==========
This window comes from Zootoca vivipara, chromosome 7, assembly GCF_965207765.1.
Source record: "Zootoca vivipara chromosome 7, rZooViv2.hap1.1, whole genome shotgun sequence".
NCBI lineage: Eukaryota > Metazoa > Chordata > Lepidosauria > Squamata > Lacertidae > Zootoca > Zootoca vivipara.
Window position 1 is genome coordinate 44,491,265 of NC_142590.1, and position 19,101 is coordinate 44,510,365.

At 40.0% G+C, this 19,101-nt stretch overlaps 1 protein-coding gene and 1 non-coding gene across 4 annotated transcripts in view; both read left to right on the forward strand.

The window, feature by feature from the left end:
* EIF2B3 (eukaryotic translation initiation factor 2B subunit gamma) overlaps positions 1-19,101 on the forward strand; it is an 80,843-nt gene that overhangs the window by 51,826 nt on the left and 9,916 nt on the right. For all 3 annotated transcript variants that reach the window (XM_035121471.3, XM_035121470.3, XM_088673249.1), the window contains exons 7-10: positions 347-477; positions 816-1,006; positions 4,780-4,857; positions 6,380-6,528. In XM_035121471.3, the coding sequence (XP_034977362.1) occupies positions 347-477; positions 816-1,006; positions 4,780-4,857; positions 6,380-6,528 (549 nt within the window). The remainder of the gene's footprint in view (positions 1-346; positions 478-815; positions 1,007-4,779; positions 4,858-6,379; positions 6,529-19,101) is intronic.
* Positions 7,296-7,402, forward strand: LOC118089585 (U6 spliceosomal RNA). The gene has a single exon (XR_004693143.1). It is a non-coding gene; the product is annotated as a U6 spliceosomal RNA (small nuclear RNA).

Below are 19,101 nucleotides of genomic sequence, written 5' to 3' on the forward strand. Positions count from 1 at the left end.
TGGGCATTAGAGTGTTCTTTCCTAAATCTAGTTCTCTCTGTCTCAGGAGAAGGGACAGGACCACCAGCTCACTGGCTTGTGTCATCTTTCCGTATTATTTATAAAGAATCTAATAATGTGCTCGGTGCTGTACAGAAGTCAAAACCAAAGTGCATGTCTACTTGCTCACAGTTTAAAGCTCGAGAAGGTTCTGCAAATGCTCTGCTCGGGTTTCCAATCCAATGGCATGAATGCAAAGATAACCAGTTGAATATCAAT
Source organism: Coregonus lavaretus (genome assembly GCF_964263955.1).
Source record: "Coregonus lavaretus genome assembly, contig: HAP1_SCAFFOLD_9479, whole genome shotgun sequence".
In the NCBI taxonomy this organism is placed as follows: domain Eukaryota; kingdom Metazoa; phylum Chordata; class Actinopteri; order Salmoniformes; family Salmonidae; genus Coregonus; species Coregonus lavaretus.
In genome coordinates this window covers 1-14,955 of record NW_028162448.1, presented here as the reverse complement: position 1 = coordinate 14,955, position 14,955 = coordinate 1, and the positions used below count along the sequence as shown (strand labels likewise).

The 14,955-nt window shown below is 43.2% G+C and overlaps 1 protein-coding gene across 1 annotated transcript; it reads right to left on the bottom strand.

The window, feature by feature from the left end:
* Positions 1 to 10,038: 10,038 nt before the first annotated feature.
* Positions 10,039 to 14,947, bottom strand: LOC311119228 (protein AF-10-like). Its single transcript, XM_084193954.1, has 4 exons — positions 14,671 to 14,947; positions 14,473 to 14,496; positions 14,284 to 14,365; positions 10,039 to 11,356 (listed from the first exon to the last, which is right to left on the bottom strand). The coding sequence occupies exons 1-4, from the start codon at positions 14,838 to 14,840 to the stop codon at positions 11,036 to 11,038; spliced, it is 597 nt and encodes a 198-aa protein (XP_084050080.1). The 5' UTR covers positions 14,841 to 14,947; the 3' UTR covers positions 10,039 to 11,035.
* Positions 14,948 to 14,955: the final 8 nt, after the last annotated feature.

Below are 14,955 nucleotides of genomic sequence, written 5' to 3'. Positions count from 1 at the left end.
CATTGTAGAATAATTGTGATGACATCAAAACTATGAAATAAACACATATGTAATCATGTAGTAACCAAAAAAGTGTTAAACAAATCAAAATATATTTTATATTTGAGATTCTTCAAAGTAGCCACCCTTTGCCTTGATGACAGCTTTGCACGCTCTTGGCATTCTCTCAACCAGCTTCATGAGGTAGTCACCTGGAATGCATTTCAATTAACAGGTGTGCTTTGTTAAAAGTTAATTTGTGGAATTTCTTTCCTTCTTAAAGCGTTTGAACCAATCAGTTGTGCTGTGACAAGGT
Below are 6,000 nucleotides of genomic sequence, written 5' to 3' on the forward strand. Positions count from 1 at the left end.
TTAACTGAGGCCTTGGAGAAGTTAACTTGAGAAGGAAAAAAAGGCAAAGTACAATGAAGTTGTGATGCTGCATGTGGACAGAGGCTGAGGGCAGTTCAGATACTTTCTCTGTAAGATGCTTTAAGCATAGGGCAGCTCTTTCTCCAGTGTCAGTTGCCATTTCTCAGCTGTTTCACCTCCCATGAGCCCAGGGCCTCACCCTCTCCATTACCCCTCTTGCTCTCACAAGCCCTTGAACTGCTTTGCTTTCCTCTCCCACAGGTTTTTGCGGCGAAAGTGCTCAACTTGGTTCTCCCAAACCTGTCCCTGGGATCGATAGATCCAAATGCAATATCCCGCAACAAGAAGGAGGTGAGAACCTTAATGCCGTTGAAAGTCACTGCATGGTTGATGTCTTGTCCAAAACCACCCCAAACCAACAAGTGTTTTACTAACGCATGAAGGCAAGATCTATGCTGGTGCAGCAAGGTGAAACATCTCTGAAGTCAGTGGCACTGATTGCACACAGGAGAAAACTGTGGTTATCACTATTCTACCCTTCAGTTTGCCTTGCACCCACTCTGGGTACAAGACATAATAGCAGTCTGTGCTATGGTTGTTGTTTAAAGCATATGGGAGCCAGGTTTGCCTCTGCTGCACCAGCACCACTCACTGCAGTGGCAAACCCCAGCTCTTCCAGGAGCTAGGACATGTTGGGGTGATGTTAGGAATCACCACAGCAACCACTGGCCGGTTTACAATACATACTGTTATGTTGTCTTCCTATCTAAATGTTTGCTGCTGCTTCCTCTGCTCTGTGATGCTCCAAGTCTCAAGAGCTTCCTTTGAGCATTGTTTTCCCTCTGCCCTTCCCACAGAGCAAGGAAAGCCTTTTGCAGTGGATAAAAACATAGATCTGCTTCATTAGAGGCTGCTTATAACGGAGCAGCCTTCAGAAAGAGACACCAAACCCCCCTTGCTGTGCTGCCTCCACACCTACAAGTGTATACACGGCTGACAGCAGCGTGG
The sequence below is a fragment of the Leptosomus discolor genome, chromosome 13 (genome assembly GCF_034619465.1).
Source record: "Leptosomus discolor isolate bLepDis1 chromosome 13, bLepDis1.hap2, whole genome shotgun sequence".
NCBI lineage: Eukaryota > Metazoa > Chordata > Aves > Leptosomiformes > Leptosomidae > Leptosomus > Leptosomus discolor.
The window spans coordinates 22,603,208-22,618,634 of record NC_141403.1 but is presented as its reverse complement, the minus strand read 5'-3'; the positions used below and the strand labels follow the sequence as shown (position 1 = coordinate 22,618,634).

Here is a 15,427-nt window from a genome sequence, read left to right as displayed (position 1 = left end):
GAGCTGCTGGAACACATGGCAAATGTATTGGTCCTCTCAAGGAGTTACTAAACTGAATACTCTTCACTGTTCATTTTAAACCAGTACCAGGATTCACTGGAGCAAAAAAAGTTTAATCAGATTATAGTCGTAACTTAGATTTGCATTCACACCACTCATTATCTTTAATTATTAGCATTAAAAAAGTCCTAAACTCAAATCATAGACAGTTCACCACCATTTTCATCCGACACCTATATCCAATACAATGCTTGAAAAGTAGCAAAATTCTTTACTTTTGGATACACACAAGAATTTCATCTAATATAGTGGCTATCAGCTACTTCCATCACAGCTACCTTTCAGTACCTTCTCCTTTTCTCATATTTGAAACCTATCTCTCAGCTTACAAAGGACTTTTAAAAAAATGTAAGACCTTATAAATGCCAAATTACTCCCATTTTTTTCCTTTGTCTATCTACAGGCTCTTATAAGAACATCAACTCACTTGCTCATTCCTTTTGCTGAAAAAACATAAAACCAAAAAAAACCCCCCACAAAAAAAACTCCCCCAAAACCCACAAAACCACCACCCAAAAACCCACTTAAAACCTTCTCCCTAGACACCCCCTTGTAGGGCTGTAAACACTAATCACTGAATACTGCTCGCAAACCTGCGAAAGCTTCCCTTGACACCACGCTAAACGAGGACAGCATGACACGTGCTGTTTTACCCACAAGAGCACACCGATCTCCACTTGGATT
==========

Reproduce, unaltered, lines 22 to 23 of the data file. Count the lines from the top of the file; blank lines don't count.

Below are 6,000 nucleotides of genomic sequence, written 5' to 3' on the forward strand. Positions count from 1 at the left end.
TTAACTGAGGCCTTGGAGAAGTTAACTTGAGAAGGAAAAAAAGGCAAAGTACAATGAAGTTGTGATGCTGCATGTGGACAGAGGCTGAGGGCAGTTCAGATACTTTCTCTGTAAGATGCTTTAAGCATAGGGCAGCTCTTTCTCCAGTGTCAGTTGCCATTTCTCAGCTGTTTCACCTCCCATGAGCCCAGGGCCTCACCCTCTCCATTACCCCTCTTGCTCTCACAAGCCCTTGAACTGCTTTGCTTTCCTCTCCCACAGGTTTTTGCGGCGAAAGTGCTCAACTTGGTTCTCCCAAACCTGTCCCTGGGATCGATAGATCCAAATGCAATATCCCGCAACAAGAAGGAGGTGAGAACCTTAATGCCGTTGAAAGTCACTGCATGGTTGATGTCTTGTCCAAAACCACCCCAAACCAACAAGTGTTTTACTAACGCATGAAGGCAAGATCTATGCTGGTGCAGCAAGGTGAAACATCTCTGAAGTCAGTGGCACTGATTGCACACAGGAGAAAACTGTGGTTATCACTATTCTACCCTTCAGTTTGCCTTGCACCCACTCTGGGTACAAGACATAATAGCAGTCTGTGCTATGGTTGTTGTTTAAAGCATATGGGAGCCAGGTTTGCCTCTGCTGCACCAGCACCACTCACTGCAGTGGCAAACCCCAGCTCTTCCAGGAGCTAGGACATGTTGGGGTGATGTTAGGAATCACCACAGCAACCACTGGCCGGTTTACAATACATACTGTTATGTTGTCTTCCTATCTAAATGTTTGCTGCTGCTTCCTCTGCTCTGTGATGCTCCAAGTCTCAAGAGCTTCCTTTGAGCATTGTTTTCCCTCTGCCCTTCCCACAGAGCAAGGAAAGCCTTTTGCAGTGGATAAAAACATAGATCTGCTTCATTAGAGGCTGCTTATAACGGAGCAGCCTTCAGAAAGAGACACCAAACCCCCCTTGCTGTGCTGCCTCCACACCTACAAGTGTATACACGGCTGACAGCAGCGTGG